Monday, November 07, 2011

Kicking the Habit

Earlier this year, I made my first acquaintance with Catherine Aird by reading His Burial Too. Although I expressed genuine enthusiasm for the locked-room situation and its resolution (which contains a very good trick at its core), I thought the book suffered from a poor sense of pacing, with a second act that dragged interminably on as the detectives investigated trails that were all-too-obviously dead ends. I had hopes that The Religious Body would be an improvement— the plot sounded like a riot and Aird showed an excellent sense of humour that could make such a story enjoyable. The result was not quite what I expected, though…

The Religious Body opens in the Convent of St. Anselm. One of the nuns, Sister Anne, is nowhere to be found, until somebody stumbles over her body at the foot of the cellar stairs. C. D. Sloan arrives with Constable Crosby in tow to investigate, and he decides that all this just doesn’t add up. Eventually, he decides Sister Anne was murdered, and begins to try finding the killer.

The plot begins promisingly and carries through on its promise for about half the book. We even see a priest get sucked into the action, doing some amateur sleuthing and giving the coppers some tips here and there. Unfortunately, at about the halfway mark, Aird seems to lose interest in the book. The central fascination I have with the idea of murder in a convent is that fundamental paradox. Convents are not places of violence— they are places of peace, and you’d expect a nun to be the last person in the world to actually kill one of her fellow nuns. Aird unfortunately bails out on this angle, introducing the usual, unoriginal, and unexciting motives. (Curiously enough, the TV show CSI: Crime Scene Investigation really jumped the shark for me in a similar episode, where a woman is discovered murdered in a Catholic church, having been crucified. The promising beginning fell apart into a dismal drama involving a priest’s affair with the dead woman, and it permanently turned me off the show.)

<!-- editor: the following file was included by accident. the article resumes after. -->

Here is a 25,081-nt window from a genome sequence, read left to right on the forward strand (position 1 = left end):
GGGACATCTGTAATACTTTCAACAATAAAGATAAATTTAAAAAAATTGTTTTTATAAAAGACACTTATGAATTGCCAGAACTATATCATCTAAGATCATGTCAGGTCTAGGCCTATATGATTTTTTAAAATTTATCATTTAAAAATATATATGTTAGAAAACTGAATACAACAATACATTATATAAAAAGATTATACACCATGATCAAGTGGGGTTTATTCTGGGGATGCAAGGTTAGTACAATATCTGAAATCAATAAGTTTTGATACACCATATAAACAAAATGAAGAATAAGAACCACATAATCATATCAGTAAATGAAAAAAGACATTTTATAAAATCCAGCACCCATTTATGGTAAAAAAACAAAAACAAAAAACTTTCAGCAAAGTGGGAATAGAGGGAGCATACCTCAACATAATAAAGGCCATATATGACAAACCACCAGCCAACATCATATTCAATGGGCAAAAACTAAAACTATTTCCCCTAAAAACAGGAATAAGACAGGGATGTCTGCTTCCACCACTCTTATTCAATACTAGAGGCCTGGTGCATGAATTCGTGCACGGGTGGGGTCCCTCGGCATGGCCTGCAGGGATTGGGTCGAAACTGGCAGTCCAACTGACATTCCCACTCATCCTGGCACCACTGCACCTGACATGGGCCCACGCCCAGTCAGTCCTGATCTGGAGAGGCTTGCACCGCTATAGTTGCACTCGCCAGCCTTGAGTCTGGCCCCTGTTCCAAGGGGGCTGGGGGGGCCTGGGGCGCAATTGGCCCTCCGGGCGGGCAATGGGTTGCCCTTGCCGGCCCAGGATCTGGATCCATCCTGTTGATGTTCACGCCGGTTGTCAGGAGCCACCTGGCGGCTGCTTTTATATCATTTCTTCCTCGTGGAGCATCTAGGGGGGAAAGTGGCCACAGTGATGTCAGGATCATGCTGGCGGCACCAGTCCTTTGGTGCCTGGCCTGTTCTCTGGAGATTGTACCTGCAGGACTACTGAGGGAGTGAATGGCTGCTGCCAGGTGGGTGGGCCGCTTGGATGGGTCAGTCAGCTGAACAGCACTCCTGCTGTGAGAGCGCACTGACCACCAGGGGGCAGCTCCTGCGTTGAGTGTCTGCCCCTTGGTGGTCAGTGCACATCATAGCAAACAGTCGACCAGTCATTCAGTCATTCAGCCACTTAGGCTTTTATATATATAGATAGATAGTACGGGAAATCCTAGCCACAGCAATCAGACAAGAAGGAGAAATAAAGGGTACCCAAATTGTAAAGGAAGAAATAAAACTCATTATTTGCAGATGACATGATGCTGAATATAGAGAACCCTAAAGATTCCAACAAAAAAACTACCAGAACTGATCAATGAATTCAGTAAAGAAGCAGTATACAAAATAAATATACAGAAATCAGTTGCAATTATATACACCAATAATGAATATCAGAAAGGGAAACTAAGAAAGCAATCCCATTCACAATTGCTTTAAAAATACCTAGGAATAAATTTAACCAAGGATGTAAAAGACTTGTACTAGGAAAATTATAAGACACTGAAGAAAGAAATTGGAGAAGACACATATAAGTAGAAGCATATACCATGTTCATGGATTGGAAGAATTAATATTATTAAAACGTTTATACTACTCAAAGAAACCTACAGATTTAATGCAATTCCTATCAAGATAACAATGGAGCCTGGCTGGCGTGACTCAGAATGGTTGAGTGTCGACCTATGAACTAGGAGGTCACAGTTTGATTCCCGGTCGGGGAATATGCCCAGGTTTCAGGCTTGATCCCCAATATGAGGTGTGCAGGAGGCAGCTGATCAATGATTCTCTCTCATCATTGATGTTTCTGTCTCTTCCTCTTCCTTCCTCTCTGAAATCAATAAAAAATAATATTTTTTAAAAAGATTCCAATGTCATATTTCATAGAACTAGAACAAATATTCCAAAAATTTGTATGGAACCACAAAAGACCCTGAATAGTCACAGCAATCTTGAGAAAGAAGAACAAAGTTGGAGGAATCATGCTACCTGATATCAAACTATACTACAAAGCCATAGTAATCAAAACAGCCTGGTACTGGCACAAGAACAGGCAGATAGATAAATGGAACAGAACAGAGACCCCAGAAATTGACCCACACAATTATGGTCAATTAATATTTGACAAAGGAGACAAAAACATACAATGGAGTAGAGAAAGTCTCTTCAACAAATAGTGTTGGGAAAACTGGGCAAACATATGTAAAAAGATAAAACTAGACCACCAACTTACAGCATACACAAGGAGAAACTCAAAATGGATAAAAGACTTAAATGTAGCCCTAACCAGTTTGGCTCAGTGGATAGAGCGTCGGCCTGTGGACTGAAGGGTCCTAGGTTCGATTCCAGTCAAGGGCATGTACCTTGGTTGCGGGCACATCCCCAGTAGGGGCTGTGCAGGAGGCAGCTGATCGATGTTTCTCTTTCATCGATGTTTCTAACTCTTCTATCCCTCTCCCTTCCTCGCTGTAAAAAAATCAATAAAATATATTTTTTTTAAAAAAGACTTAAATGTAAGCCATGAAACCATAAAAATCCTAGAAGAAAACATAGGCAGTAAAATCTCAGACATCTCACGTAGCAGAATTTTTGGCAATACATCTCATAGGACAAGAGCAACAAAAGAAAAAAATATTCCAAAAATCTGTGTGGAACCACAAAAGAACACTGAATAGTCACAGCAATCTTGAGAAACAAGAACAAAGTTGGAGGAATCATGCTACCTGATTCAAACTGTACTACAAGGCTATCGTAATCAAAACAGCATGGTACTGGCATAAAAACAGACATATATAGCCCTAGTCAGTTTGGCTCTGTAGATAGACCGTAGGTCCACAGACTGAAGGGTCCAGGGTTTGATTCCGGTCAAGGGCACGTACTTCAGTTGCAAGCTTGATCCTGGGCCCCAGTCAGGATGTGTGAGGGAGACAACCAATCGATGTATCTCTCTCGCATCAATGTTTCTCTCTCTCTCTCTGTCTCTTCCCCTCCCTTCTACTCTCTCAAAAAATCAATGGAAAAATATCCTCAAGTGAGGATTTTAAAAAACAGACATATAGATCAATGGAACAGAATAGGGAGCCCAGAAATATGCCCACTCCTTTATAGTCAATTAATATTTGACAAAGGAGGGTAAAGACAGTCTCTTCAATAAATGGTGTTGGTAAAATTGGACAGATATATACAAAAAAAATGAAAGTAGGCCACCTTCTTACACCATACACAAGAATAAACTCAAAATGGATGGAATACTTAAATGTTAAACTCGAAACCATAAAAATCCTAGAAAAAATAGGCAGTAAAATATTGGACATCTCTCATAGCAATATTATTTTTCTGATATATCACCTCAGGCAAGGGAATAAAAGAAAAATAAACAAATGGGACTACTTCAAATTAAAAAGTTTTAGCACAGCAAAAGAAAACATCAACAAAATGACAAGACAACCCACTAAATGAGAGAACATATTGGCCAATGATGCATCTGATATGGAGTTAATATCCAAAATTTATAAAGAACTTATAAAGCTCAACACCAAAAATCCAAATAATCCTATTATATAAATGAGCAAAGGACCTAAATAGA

This book’s pacing is a general improvement on His Burial Too (although it was written first)— the plot does move a lot quicker. However, the plot itself is extremely problematic. One of the main points that leads Sloan to conclude Sister Anne was murdered is a lack of blood on the cellar steps, which meant the blood clotted and dried somewhere else and thus didn’t fall to the cellar floor when the body was dumped there. At the same time, Aird makes a serious goof by having a major plot thread about one of the nuns getting a bloody thumb-mark, presumably from the un-findable murder weapon. If the blood from the corpse has had enough time to clot, why in heaven’s name would this nun get wet blood on her thumb to make a bloody thumb-mark in a book? (As for the un-findable murder weapon, it’s really a dull and anticlimactic revelation that wasn’t worth the trouble.)

Another major angle involves a group of agricultural students who study next door to the convent. On Guy Fawkes Night, the day after the murder, they burn an effigy of a nun as a practical joke, but the police are informed of this and arrive to douse the flames—only to discover the effigy is wearing a habit that is missing from the convent and is wearing the dead nun’s glasses! This leads to a predictable second murder, but the motive for this second murder is positively laughable and quite vague at the same time. “I can’t be certain of this, sir,” Sloan might as well have apologetically reported to his superior, “but I believe Thomson murdered Thompson because he recognized him that night in the dark, since he hadn’t brushed his teeth.”

The solution, when it finally does arrive, has elements of cleverness to it, but the holes in the story stand out a lot more, which is a genuine shame since the pacing of the book is overall better than that of His Burial Too. Aird shows genuine wit, which makes the book fun enough to follow. Unfortunately, I really can’t recommend the book. It has tremendous promise but really falls completely flat.

1 comment:

  1. Try "Henrietta Who" when you get the chance and see what you think